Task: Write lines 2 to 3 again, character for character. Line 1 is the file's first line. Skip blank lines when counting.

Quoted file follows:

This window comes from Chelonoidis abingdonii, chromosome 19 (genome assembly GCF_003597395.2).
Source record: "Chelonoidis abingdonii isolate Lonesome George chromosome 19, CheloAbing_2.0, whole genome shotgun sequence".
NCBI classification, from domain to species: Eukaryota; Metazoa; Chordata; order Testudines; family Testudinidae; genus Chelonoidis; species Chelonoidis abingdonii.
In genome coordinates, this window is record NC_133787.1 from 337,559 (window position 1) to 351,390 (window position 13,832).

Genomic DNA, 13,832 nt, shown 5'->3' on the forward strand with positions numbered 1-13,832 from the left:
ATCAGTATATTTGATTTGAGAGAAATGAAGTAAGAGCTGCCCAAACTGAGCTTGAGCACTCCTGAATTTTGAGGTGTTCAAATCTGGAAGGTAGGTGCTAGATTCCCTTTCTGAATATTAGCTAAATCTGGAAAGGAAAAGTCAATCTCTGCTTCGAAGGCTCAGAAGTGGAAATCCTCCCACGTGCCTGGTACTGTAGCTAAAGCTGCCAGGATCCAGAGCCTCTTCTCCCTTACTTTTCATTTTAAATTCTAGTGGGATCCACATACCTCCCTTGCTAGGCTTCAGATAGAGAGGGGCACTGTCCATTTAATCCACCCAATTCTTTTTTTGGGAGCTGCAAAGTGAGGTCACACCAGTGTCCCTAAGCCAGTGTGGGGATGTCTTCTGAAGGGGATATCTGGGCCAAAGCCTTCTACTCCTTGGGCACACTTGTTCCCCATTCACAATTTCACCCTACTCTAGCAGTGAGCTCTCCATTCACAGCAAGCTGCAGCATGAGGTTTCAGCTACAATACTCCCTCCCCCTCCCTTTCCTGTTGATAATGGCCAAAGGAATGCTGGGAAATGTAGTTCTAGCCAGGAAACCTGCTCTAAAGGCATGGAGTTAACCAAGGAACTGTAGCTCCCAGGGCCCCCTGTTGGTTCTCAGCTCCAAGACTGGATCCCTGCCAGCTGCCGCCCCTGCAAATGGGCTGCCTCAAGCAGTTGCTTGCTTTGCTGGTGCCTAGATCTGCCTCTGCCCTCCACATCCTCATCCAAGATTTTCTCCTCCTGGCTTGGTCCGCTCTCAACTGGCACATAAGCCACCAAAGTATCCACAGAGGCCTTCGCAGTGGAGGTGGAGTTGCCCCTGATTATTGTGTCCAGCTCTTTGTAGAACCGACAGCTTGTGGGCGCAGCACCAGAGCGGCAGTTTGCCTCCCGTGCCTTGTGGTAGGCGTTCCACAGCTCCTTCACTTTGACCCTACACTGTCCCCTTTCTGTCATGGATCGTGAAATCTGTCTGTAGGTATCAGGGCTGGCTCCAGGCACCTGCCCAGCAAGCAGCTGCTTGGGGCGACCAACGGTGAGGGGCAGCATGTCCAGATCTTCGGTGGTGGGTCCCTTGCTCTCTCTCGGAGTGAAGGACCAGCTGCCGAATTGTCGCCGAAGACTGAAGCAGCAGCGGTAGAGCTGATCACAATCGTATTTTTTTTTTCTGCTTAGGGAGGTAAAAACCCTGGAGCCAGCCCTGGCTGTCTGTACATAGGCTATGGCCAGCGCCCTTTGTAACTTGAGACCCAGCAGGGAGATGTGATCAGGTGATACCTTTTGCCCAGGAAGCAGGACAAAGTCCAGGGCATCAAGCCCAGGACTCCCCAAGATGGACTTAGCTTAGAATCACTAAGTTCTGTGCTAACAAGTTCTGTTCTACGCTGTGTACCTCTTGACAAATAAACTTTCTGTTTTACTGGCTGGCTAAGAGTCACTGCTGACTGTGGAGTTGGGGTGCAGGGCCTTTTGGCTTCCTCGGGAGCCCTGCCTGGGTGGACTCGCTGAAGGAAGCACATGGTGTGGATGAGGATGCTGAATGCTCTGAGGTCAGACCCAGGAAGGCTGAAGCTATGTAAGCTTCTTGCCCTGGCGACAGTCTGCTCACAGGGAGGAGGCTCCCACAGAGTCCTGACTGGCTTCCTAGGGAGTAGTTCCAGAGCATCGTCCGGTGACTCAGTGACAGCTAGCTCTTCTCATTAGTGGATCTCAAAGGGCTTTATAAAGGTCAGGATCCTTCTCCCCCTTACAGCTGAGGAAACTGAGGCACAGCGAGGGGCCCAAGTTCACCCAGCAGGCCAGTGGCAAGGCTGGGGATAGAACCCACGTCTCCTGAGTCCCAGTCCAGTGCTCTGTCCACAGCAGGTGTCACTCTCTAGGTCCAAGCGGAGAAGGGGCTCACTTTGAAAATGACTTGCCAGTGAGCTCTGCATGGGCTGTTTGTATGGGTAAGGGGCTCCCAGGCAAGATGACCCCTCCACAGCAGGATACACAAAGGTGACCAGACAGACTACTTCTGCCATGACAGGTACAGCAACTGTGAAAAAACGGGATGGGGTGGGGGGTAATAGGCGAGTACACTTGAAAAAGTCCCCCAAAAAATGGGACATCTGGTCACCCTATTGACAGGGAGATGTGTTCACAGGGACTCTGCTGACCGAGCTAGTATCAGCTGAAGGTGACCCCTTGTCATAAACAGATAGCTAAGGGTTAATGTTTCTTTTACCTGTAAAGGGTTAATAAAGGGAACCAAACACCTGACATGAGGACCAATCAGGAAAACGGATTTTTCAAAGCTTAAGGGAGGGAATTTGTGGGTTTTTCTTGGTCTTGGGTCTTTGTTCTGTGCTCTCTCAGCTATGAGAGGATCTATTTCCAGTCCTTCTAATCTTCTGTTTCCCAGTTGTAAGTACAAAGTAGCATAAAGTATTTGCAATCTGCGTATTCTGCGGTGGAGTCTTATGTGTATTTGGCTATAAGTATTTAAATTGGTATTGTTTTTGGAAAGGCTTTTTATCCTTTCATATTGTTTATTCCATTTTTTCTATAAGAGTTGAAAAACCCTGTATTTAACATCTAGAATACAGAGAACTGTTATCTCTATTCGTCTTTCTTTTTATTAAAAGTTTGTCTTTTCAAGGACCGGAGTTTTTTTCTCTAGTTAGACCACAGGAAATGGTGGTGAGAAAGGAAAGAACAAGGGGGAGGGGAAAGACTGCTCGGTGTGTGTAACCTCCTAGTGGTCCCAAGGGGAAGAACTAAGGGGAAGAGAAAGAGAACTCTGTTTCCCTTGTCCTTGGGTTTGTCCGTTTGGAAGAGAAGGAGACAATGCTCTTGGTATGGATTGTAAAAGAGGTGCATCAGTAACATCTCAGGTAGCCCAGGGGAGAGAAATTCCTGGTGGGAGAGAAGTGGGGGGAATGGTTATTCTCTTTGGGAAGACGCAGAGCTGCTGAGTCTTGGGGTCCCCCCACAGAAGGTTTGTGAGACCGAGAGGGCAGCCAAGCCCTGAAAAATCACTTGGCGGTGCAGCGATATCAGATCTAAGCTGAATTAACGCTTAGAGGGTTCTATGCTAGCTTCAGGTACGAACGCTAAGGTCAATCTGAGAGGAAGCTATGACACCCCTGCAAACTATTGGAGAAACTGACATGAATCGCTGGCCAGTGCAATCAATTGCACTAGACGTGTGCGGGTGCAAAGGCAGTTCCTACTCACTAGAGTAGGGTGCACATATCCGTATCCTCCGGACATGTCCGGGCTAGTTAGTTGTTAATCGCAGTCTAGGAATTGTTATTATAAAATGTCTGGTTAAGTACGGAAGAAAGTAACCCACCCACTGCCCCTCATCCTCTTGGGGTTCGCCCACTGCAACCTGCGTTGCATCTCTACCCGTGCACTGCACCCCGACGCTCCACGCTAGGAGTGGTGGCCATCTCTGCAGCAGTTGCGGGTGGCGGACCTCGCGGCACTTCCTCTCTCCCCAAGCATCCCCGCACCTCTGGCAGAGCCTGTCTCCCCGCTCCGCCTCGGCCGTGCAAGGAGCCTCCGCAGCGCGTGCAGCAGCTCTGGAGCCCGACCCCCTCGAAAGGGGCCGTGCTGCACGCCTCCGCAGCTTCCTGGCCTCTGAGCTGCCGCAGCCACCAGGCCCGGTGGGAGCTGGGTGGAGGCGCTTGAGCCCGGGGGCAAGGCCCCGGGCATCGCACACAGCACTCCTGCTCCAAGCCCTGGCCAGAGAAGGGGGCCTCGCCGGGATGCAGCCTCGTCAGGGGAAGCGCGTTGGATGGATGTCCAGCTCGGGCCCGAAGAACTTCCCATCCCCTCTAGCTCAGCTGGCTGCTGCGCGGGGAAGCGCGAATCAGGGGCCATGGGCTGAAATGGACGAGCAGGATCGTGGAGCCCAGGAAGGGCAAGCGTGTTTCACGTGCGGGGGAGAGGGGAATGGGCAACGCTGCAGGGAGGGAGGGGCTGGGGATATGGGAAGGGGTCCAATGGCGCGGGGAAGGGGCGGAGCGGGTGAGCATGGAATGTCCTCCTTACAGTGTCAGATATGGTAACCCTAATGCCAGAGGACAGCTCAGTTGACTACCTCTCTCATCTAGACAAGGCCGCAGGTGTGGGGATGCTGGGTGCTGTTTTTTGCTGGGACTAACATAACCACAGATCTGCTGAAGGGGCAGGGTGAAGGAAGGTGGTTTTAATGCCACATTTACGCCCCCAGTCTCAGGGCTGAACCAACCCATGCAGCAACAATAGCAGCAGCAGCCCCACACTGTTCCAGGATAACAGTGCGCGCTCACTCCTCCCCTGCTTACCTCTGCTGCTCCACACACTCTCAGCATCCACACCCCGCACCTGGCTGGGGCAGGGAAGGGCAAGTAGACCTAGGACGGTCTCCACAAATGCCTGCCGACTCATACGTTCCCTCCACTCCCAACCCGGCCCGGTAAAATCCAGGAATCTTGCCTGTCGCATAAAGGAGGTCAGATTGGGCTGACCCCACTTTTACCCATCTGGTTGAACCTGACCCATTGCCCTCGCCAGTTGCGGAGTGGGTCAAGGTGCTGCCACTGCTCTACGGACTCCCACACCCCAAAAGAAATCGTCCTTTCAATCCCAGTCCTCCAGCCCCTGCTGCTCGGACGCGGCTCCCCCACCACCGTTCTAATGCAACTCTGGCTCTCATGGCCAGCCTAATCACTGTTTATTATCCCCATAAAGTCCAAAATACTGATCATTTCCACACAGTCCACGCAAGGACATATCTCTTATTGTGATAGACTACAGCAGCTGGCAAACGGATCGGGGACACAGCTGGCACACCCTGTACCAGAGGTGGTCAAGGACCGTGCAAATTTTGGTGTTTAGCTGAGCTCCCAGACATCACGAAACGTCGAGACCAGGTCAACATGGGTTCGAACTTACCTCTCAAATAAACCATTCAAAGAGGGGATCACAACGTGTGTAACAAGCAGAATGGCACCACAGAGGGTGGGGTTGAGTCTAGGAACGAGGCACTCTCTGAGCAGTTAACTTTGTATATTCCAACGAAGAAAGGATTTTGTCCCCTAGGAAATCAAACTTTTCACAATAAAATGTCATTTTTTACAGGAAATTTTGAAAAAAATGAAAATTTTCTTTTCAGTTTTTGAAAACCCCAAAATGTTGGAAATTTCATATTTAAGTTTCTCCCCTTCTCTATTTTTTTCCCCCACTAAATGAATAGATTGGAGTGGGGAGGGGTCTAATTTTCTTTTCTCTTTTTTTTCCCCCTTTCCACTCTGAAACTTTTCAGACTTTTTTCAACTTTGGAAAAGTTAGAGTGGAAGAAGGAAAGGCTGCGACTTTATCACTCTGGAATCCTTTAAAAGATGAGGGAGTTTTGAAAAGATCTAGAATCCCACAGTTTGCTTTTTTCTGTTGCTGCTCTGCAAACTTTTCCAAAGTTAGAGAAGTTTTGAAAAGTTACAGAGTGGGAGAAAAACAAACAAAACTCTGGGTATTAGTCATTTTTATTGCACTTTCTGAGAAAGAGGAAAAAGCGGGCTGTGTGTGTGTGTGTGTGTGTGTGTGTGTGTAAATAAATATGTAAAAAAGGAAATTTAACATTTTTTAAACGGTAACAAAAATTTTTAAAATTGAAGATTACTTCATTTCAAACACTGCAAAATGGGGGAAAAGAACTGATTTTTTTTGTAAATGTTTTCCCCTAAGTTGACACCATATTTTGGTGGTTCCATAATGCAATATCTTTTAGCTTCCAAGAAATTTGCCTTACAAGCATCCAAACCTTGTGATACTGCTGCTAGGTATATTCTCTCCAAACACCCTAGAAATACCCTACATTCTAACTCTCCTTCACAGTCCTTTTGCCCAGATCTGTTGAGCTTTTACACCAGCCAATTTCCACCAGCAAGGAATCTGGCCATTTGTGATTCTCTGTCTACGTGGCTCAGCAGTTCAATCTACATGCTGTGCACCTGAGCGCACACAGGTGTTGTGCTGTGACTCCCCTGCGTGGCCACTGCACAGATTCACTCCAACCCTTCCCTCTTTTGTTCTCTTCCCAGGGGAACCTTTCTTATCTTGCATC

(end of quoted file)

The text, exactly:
Source record: "Chelonoidis abingdonii isolate Lonesome George chromosome 19, CheloAbing_2.0, whole genome shotgun sequence".
NCBI classification, from domain to species: Eukaryota; Metazoa; Chordata; order Testudines; family Testudinidae; genus Chelonoidis; species Chelonoidis abingdonii.